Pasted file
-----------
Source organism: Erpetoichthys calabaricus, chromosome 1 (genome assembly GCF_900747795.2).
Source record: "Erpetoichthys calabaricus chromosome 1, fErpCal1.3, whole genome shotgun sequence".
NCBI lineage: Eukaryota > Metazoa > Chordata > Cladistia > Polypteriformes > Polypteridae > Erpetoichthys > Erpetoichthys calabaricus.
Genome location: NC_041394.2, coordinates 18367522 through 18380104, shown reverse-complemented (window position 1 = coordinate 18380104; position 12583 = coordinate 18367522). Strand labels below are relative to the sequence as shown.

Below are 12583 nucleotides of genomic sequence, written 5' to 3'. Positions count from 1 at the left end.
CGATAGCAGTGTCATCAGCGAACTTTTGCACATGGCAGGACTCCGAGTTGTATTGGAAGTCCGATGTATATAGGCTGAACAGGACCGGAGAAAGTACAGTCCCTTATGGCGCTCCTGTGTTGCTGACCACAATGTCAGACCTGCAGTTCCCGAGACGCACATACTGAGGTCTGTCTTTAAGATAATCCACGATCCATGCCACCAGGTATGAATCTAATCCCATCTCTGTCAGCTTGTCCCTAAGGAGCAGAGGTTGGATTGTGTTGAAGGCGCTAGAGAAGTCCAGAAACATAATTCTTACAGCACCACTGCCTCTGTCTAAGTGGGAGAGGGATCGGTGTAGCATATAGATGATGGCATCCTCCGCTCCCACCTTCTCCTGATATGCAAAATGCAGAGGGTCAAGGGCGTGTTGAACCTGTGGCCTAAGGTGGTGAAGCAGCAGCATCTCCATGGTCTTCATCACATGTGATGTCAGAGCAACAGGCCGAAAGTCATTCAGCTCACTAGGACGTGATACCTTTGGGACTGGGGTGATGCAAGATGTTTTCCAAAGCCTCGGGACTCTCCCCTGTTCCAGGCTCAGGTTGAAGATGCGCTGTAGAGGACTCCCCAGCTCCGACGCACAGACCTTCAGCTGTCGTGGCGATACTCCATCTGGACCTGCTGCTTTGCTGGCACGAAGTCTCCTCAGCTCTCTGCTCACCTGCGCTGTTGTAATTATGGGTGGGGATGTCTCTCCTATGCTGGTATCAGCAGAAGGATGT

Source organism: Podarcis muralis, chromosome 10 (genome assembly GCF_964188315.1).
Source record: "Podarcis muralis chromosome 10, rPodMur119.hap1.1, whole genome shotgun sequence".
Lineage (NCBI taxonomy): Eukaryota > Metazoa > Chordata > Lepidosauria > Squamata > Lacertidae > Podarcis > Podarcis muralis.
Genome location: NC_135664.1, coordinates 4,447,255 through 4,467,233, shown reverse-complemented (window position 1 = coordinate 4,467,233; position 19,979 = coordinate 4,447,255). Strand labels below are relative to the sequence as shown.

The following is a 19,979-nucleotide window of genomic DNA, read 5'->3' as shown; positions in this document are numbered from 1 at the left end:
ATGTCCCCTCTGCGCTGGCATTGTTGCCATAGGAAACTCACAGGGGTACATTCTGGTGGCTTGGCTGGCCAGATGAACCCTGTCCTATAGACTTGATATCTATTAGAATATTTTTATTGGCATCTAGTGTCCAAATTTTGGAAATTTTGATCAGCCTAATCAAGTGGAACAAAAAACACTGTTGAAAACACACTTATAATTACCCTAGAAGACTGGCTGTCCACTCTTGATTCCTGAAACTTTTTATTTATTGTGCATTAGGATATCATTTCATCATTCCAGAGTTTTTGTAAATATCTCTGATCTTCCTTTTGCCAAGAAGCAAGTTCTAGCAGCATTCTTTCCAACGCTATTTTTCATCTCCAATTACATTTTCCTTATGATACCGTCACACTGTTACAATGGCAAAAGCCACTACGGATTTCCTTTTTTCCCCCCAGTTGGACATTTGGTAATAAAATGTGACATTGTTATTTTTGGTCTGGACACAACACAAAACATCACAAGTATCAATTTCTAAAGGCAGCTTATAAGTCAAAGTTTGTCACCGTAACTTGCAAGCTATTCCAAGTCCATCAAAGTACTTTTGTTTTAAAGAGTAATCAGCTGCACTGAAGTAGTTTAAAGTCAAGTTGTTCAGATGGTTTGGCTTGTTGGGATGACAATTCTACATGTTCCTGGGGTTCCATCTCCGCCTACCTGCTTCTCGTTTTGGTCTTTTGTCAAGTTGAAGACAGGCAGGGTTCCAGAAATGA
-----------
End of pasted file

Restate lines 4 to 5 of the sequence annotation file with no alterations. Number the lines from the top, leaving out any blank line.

Genome location: NC_041394.2, coordinates 18367522 through 18380104, shown reverse-complemented (window position 1 = coordinate 18380104; position 12583 = coordinate 18367522). Strand labels below are relative to the sequence as shown.

Below are 12583 nucleotides of genomic sequence, written 5' to 3'. Positions count from 1 at the left end.